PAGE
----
Crippling power price rises of well over 50 per cent are hurting businesses across East Gippsland, threatening their ongoing viability and employment levels, despite Labor stating in November last year rises would only be in the vicinity of four per cent. This was the feedback received by Gippsland East Nationals MP, Tim Bull, who recently sought the views of over 150 East Gippsland businesses from Heyfield to Mallacoota on electricity price rises.
The Bairnsdale RSL, which is a significant employer, reported the biggest whack to its budget.
“We are facing a 95% rise in our electricity costs, which adds $80,000 to the annual energy bill,” said Shane Pendergast, Manager of the Bairnsdale RSL.
“Another business is facing a 58% rise,” Mr Bull said.
“There were also a large number of smaller businesses who reported price rises of between 20-40% over the past year and it is similar with households.
“One of our bigger operators, who engaged a broker to act on their behalf for the best deal, questioned why they were being quoted 30-40% rises and was told ‘you can blame this on Hazelwood closing down’.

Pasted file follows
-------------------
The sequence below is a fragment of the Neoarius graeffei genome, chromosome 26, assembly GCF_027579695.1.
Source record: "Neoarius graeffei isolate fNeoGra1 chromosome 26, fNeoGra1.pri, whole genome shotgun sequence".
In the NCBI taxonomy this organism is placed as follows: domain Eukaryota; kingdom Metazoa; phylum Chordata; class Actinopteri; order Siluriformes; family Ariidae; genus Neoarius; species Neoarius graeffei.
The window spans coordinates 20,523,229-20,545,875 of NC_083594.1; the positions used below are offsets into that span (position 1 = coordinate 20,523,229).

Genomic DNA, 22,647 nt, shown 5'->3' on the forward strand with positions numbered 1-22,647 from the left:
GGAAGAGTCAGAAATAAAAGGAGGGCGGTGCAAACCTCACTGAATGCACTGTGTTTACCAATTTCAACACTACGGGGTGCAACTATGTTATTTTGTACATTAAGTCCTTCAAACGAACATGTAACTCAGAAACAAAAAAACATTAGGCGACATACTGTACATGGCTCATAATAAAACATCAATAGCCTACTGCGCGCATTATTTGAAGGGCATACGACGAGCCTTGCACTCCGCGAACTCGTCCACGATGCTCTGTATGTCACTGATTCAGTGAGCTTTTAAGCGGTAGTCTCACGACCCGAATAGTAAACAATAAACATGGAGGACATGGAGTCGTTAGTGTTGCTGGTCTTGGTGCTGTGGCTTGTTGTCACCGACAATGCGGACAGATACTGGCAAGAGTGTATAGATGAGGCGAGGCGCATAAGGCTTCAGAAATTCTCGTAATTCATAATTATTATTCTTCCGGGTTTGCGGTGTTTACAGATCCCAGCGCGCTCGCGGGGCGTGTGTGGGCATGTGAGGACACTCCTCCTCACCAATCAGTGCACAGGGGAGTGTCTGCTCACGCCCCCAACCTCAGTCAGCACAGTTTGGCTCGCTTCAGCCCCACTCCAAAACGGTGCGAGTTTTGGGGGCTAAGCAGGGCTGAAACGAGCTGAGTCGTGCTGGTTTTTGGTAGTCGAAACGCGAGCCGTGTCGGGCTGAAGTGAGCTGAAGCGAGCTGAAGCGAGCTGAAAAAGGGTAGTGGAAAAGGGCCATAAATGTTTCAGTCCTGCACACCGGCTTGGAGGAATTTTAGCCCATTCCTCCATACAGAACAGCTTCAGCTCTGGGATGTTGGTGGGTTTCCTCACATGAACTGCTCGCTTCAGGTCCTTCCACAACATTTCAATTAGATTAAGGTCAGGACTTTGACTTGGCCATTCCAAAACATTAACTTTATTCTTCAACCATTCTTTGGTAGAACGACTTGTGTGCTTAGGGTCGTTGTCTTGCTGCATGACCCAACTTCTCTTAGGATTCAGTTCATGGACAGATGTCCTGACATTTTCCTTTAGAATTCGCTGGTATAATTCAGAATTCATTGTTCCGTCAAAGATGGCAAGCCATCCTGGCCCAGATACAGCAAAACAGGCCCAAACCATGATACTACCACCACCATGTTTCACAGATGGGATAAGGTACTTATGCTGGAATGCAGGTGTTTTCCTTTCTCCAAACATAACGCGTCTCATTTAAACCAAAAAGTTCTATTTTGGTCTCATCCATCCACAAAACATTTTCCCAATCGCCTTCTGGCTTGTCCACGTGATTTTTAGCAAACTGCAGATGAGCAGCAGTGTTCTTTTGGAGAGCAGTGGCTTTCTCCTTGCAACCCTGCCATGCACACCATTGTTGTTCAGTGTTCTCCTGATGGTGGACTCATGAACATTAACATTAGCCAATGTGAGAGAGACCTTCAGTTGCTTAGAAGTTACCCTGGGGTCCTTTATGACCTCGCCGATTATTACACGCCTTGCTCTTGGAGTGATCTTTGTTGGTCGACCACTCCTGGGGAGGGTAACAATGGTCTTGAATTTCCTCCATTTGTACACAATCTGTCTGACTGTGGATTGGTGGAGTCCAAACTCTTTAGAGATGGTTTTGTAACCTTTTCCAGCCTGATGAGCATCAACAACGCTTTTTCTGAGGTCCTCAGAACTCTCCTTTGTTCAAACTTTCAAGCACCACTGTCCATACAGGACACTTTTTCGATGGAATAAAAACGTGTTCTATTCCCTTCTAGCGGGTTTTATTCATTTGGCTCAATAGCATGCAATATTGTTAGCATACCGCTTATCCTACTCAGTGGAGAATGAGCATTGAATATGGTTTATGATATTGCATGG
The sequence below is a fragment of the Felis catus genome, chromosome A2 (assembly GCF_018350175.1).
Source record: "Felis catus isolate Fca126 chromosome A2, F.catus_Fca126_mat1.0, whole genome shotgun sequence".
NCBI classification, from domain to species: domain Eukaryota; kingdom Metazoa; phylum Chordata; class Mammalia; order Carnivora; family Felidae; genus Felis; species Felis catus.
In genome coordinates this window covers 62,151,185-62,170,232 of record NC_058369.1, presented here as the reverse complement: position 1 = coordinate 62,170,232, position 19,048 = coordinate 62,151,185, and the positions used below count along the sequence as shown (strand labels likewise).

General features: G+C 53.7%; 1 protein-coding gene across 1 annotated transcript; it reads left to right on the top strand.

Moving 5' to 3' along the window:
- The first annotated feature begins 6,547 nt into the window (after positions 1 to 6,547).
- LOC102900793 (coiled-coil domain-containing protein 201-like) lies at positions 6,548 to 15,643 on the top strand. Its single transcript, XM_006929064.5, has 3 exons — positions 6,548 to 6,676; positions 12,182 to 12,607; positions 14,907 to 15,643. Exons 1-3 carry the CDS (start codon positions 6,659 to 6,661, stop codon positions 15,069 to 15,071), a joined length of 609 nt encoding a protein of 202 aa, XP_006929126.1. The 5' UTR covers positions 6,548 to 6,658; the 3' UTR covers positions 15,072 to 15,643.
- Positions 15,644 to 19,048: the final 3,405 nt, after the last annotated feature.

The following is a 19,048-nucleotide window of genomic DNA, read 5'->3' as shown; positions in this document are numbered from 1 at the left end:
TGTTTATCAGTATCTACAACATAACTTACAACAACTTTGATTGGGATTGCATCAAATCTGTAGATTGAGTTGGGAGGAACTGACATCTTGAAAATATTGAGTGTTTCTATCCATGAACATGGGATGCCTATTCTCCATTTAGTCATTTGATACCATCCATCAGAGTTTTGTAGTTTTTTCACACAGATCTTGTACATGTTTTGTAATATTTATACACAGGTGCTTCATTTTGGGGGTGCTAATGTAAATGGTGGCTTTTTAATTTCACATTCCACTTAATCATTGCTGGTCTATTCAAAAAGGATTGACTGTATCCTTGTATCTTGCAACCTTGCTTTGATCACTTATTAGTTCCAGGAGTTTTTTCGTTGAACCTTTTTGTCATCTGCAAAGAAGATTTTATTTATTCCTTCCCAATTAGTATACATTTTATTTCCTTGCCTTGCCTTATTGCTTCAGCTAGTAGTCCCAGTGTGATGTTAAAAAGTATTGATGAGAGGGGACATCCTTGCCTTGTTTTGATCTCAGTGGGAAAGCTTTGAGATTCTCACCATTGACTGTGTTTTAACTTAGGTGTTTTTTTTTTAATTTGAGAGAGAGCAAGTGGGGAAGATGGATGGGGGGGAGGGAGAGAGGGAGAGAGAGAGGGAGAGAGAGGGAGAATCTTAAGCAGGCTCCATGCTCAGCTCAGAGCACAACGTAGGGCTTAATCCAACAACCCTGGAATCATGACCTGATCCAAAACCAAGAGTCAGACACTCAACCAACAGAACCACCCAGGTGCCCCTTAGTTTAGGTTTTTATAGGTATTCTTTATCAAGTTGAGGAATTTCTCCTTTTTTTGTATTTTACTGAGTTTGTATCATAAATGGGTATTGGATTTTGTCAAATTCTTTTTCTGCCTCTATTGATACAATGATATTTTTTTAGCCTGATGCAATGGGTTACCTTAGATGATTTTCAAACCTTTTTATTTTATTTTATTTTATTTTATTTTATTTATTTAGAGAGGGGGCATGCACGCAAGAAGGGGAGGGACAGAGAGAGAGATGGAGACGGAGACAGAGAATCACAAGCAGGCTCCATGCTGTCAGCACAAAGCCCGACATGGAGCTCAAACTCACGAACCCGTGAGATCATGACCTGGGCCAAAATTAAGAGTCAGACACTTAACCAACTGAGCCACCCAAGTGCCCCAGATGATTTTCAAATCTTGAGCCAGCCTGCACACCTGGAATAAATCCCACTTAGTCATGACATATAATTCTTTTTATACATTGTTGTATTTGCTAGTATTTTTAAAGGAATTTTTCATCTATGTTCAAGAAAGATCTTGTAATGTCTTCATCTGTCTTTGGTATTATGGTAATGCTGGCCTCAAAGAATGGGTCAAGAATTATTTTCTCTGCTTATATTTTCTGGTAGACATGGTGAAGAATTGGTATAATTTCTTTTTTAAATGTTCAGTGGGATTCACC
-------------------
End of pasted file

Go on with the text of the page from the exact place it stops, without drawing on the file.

“The Minister for Energy, Environment and Climate Change the Hon Lily D’Ambrosio told Parliament on November 9, 2016, that the impact of Hazelwood’s closure would be around the order of a four per cent increase. Clearly that’s not the experience in East Gippsland and it is clearly not the situation state-wide.
“As I have acknowledged on many occasions, Hazelwood’s closure was inevitable, but it should have been a staged closure to both maintain employment and keep power prices to a manageable level during the transition,” Mr Bull said.
“Now we have Australia’s Energy Market Operator warning we face electricity shortfalls in the summer ahead.
“Labor has also set a very ambitious Renewable Energy Target, that to be achieved, will likely need another power station to close.
“I support the consideration of a new High Efficiency Low Emissions (HELE) power station if one of the remaining older Latrobe Valley generators is to close.
“China has well over 200 new technology coal generation units under construction or planned, followed by India which is building over 100. Indonesia is planning a further 32, while Germany, Japan and South Africa are also building multiple new state-of-the-art coal fired power stations.
“It makes sense for us to have a plan for a new high efficiency low emissions plant to replace the future decommissioning of an old technology plant, well before that happens,” Mr Bull said.
Caption: Member for Gippsland East, Tim Bull, discusses the impact of Bairnsdale RSL’s $80,000 increase in electricity costs with Manager Shane Pendergast.
Wednesday, September 27, 2017